From 1940 to 1945, Freemasonry in B.C. continued through the second World War, the beginning of which coincided with the Grand Lodge of B.C. celebrating its 70th birthday. Because of the war, no celebrations for this very young Grand Lodge were held. Military enlistment was high and Lodge attendance was low. The war left the women, children, and elderly at home, vulnerable, and in need. The community needed help and the Grand Lodge and Joppa members stepped up.
In 1946, the end of the war marked a progressive period of growth and prosperity with a revival in Freemasonry. Returning veterans brought newcomers and encouraged new members to join the Craft. As the climbing of a ladder was not ideal for larger gatherings, the Lodge purchased a building from an unnamed political party. The second home of Joppa Lodge was on the second floor of Gelataria Italia, accessed by a walk-in entrance at the rear of the building.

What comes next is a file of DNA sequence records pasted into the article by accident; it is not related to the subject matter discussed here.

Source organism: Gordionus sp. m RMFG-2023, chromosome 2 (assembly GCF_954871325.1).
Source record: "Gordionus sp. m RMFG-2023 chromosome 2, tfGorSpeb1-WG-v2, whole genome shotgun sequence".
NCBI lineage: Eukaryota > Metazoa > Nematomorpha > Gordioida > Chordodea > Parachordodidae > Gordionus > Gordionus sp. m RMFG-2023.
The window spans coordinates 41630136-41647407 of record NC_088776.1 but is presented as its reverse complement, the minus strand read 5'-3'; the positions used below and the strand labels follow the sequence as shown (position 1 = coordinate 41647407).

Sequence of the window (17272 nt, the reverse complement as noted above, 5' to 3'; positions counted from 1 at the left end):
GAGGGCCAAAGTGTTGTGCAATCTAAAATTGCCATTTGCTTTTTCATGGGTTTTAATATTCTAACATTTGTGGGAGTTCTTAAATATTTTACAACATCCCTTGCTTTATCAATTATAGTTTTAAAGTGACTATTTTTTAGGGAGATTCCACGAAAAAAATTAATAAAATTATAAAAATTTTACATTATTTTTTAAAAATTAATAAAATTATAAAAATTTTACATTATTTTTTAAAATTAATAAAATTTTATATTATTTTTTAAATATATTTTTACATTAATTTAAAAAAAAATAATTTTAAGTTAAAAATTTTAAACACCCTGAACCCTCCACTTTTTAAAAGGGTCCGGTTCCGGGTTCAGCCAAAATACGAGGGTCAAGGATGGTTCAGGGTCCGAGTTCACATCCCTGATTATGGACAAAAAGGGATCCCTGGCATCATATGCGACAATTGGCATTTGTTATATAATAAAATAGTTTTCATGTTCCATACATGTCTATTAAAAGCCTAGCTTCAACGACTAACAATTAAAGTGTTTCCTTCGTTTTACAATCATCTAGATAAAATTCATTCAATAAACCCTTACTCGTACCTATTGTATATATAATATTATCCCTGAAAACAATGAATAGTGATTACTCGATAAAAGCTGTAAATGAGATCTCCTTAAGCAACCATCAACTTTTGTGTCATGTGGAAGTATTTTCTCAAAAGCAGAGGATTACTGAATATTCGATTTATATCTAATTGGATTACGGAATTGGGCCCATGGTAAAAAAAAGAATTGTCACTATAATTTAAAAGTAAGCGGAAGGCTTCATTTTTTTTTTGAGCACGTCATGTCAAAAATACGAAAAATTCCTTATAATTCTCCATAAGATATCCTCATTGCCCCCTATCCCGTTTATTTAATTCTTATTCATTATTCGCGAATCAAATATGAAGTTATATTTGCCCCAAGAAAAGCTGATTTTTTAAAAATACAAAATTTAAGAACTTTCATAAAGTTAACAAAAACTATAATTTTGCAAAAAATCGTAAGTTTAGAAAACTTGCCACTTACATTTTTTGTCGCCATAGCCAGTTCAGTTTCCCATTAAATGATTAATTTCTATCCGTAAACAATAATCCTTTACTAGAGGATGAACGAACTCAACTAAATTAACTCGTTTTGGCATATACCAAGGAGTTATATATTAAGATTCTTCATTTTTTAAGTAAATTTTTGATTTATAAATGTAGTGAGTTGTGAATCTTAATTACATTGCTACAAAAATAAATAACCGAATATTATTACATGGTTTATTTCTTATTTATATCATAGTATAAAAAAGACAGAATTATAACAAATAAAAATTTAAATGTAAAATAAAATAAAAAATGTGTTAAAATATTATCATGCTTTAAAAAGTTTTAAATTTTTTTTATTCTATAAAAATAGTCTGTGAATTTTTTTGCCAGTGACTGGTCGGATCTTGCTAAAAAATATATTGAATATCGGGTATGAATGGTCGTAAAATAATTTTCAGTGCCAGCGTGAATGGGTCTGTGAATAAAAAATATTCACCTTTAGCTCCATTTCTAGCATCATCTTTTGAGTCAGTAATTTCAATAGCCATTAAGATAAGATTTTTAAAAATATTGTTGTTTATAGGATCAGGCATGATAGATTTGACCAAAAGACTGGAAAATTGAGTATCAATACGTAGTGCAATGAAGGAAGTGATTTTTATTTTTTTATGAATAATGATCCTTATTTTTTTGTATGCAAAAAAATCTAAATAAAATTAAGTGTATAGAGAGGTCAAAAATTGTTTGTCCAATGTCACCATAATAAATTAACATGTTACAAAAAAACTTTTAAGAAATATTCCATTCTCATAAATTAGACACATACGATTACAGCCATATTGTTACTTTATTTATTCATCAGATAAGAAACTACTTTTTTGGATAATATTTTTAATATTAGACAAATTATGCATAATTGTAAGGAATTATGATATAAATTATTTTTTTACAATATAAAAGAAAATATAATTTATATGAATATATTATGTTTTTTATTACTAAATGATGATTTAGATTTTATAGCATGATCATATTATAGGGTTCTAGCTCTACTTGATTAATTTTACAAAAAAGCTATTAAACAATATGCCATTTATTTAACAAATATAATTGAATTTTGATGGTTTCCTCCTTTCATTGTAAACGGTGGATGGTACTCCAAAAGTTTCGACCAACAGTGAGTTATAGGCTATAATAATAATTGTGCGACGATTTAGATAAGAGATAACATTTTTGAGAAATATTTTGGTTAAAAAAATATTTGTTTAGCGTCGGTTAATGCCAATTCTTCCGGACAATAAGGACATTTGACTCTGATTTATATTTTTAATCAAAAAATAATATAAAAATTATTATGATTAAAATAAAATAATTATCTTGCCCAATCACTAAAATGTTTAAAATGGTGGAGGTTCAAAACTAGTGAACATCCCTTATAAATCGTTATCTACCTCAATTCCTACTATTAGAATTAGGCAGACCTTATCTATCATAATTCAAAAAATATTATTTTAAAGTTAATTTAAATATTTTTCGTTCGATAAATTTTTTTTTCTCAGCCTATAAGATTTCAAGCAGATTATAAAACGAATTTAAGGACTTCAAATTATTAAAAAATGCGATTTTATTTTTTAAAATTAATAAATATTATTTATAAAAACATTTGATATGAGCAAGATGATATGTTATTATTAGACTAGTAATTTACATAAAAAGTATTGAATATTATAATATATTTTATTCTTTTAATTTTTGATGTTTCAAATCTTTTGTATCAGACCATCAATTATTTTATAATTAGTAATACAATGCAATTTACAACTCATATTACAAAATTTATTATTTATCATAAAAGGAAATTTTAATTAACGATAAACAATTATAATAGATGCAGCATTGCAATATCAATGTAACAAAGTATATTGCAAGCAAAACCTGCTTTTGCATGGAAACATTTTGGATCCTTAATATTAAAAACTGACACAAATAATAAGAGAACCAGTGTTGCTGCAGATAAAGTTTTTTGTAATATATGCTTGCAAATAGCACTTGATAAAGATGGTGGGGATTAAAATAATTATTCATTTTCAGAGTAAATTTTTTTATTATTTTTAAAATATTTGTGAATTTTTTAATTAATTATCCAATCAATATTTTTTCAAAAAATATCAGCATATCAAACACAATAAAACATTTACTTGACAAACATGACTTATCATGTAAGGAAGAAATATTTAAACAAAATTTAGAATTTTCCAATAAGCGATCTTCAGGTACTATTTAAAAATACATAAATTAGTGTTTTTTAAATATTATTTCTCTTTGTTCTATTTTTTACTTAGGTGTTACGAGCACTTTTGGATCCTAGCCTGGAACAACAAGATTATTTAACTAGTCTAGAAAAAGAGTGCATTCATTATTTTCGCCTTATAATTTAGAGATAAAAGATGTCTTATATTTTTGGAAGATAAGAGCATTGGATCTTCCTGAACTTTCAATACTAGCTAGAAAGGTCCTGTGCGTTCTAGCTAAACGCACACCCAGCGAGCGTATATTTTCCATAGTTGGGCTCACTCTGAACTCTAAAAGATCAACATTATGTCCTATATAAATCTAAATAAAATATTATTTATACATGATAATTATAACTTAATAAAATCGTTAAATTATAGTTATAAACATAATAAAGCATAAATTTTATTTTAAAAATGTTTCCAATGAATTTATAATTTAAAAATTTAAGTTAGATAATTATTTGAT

In 1950, the Joppa Masons sold the Washington Avenue property, and purchased property at 15302 Pacific Avenue, where they constructed the current lodge. Today, the Masonic Hall is home to Joppa Lodge No. 112, St. James Lodge No. 80, Electra Chapter No. 2 Order of the Eastern Star, and the Bethel of Jobs Daughters #20.
The Masons continue to support the community by providing facilities and support for the White Rock Symphony Orchestra, Alcoholics Anonymous, the Cancer Car, bursaries for post-secondary students, the Food Bank, Remembrance Day wreaths, and assisting families in need.
On March 9, 1915, the first minutes of the Lodge known as St. Andrews, “instituted under Dispensation”, recorded that 74 of our original 98 petitioners, met in the Freemasons Hall, at 692 Seymour Street, Vancouver, B.C. Prior to being Consecrated on June 29th, it was discovered that a St. Andrews Lodge, No. 49, already existed in Victoria. We, therefore, became St. James Lodge No. 80, taking a portion of the name of Robbie Burns’ Mother Lodge of St. James-Kilwinning No. 135, in Tarbolton, Ayrshire, Scotland.
From 1915 through to 1929, the Lodge membership generally grew with many Affiliates and new members. With the advent of the Great Depression in the 1930’s, and for the next 10 years, our membership was in decline. Following the Depression, during the period of WWII, many of our Brethren enlisted and went overseas.